Facebook Hurts Grades Too!
Another study on technology and multi-tasking showed that using Facebook in class can lead to a lower grade. If you are taking your notes on your laptop it is very easy to surf the internet. With most laptops, you can allow Facebook to send notifications directly to your screen, typically found in the lower right hand corner. That notification makes it easy to take a break from a lecture. In a study by Eileen Wood, they found that their results supported the research on the Bottleneck Theory. The Bottleneck theory suggests that individuals have a limited amount of attention resources that can be used at once. The stimuli gets filtered, and only the most important information is gathered. The results showed that when two cognitive tasks were being performed at the same time there was a reduction in performance in at least one of the tasks. The memory task was the task that was primarily affected. They also proved that students who use Facebook in a lecture scored significantly lower on an exam with lecture content than those who were only allowed to take notes using paper and a pencil . Here’s a tip: take notes the old fashion way. Not only does taking notes on paper eliminate the internet distraction, but if you want your notes written neater, you can rewrite them in a different notebook. This will help you remember what you learned in class and help encode it into your memories.
Sleep is Awesome!
Lastly, if you want to improve your grades, get more sleep. If you are deprived of sleep, your multitasking skills are low-to-nonexistent. When you are studying, your body will be concentrating on sleep more than what you are studying. In a study done by Eric Chern-Pin Chua, Eric Fang, and Joshua J. Gooley, they found that the more impaired you are due to sleep deprivation, the more the ability to divide your attention is negatively affected .
If you want to do better in school, make sure you turn off your phone, and the notifications. Stop trying to divide your attention; it takes away from your grades. You are paying a lot of money to retain the knowledge you are given by the professor. You are better off taking notes with paper and pencil, with your phone on silent and put away than having the internet at your fingertips, and with a good night’s sleep. Study hard, and divide your attention away from the technology and into the books for good grades!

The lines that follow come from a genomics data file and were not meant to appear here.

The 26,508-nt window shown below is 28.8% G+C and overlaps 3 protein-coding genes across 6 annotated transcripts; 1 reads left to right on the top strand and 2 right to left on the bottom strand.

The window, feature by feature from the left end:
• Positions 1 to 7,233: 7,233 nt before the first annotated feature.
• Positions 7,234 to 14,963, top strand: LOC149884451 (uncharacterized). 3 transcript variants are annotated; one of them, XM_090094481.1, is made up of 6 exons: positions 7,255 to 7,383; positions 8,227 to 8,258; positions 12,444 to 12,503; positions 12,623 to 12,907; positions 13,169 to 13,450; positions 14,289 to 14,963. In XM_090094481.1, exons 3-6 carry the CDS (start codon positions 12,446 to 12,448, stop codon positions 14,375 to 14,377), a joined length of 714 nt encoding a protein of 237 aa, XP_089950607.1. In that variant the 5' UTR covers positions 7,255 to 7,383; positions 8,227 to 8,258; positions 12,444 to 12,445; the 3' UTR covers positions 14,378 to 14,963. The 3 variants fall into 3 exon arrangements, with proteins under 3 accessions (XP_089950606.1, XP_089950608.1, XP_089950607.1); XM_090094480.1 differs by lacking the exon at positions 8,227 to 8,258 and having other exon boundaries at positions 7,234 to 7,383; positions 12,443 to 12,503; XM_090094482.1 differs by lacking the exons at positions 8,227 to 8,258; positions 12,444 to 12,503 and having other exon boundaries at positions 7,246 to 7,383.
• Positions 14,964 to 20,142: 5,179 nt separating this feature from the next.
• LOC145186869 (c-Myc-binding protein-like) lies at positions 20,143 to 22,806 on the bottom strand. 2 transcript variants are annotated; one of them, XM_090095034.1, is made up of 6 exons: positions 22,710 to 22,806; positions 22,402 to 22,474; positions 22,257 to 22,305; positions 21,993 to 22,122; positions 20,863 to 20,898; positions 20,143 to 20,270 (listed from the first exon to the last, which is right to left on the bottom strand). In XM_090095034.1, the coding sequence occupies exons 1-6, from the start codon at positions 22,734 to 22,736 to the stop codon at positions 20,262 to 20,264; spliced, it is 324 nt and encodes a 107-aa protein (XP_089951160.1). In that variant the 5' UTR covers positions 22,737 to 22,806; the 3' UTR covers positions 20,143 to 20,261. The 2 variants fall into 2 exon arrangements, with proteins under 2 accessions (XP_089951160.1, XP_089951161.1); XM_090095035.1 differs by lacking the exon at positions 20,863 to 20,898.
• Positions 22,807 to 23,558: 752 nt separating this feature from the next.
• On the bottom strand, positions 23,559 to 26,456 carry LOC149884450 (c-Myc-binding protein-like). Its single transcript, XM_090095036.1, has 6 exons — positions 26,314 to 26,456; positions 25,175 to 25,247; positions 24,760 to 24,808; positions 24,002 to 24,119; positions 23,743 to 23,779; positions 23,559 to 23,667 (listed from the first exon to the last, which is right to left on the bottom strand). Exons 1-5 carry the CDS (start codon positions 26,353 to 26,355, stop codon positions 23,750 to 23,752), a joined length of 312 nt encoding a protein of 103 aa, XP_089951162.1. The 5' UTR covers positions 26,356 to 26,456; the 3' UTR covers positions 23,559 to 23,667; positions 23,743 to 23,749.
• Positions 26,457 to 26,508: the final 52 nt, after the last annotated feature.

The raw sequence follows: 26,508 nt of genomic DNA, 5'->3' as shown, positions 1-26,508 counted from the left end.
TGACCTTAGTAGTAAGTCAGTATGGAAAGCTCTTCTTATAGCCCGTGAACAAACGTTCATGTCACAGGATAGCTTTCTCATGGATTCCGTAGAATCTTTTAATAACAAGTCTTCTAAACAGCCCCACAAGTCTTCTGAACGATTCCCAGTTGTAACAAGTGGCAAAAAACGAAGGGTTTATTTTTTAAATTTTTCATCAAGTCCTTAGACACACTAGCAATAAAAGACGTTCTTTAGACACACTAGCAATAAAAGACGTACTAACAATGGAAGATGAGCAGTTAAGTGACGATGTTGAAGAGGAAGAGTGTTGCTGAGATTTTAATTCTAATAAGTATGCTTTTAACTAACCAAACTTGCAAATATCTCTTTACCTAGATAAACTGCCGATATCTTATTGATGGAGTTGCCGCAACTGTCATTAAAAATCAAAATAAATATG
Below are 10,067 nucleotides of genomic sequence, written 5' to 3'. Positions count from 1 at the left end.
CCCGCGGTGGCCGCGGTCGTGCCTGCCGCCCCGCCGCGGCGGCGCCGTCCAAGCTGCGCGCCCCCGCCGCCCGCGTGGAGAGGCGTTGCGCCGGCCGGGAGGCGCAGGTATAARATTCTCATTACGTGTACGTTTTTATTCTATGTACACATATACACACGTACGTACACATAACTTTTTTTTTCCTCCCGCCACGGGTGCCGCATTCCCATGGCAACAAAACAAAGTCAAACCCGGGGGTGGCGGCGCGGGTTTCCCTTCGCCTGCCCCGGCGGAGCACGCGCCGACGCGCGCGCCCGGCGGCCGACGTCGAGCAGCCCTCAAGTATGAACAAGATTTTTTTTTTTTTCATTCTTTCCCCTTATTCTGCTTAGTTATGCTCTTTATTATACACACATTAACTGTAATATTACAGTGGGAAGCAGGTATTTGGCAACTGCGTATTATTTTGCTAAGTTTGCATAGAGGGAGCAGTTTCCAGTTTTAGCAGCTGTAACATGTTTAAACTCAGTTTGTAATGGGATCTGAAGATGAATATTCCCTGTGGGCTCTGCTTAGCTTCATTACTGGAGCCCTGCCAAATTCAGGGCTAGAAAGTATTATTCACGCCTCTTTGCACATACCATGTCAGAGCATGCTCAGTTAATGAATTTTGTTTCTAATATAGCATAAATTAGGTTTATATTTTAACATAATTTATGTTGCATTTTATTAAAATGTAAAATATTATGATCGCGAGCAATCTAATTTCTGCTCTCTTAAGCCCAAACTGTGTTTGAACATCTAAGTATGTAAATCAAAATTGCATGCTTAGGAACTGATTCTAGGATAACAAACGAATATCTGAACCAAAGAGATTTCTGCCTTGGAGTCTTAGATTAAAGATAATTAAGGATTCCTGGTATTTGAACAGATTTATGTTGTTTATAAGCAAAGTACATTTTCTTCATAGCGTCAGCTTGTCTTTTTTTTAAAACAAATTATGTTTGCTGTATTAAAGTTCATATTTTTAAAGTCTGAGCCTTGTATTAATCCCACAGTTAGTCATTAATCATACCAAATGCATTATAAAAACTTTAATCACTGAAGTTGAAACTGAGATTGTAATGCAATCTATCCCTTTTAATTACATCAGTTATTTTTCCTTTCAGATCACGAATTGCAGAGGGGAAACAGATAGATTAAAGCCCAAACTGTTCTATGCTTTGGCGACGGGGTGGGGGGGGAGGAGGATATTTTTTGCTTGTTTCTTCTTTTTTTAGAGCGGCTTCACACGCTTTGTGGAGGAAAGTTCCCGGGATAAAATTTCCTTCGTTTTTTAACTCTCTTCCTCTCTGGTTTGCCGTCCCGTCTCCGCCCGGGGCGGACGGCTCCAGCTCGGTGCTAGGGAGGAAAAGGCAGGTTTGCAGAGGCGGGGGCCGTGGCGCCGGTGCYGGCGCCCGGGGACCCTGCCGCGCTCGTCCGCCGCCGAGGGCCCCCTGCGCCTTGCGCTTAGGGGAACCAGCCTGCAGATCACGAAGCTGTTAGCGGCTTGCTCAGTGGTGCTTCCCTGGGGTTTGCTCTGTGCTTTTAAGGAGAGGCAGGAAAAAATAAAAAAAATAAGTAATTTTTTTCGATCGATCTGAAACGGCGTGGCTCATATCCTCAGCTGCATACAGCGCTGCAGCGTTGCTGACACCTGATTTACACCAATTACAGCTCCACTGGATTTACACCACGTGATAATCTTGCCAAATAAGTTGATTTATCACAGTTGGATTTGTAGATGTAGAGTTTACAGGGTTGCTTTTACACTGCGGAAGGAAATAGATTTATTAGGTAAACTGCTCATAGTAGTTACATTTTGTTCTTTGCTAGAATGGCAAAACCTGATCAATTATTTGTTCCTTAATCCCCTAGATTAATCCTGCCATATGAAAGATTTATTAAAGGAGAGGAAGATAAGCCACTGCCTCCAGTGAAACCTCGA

Goldstein, E.B. (2015). Cognitive Psychology: Connecting Mind, Research, and Everyday Experience. Stamford, CT, Cengage Learning.
 Bellur, S., Nowak, K. L., & Hull, K. S. (2015). Make it our time: In class multitaskers have lower academic performance. Computers In Human Behavior, 5363-70. doi:10.1016/j.chb.2015.06.027
 Strayer, D. L., & Drew, F. A.(2004). Profiles in Driver Distraction: Effects of Cell Phone Conversations on Younger and Older Drivers. Sage Journals, 46, 640-649. http://journals.sagepub.com/doi/abs/10.1518/hfes.46.4.640.56806
 Fox, A. B., Rosen, J., & Crawford, M. (2009) “Distractions, Distractions: Does Instant Messaging Affect College Students’ Performance on a Concurrent Reading Comprehension Task?.” CyberPsychology & Behavior, 12, 51-54. http://users.clas.ufl.edu/msscha/psych/instant_message_student_performance.pdf
 Chua, E. C., Fang, E., & Gooley, J. J. (2017). Effects of total sleep deprivation on divided attention performance. Plos ONE, 12(11), 1-11. doi:10.1371/journal.pone.0187098
 Wood, E., Zivcakova, L., Gentile, P., Archer, K., De Pasquale, D., & Nosko, A. (2012). Examining the impact of off-task multi-tasking with technology on real-time classroom learning. Computers & Education, 58(1), 365-374. doi:10.1016/j.compedu.2011.08.029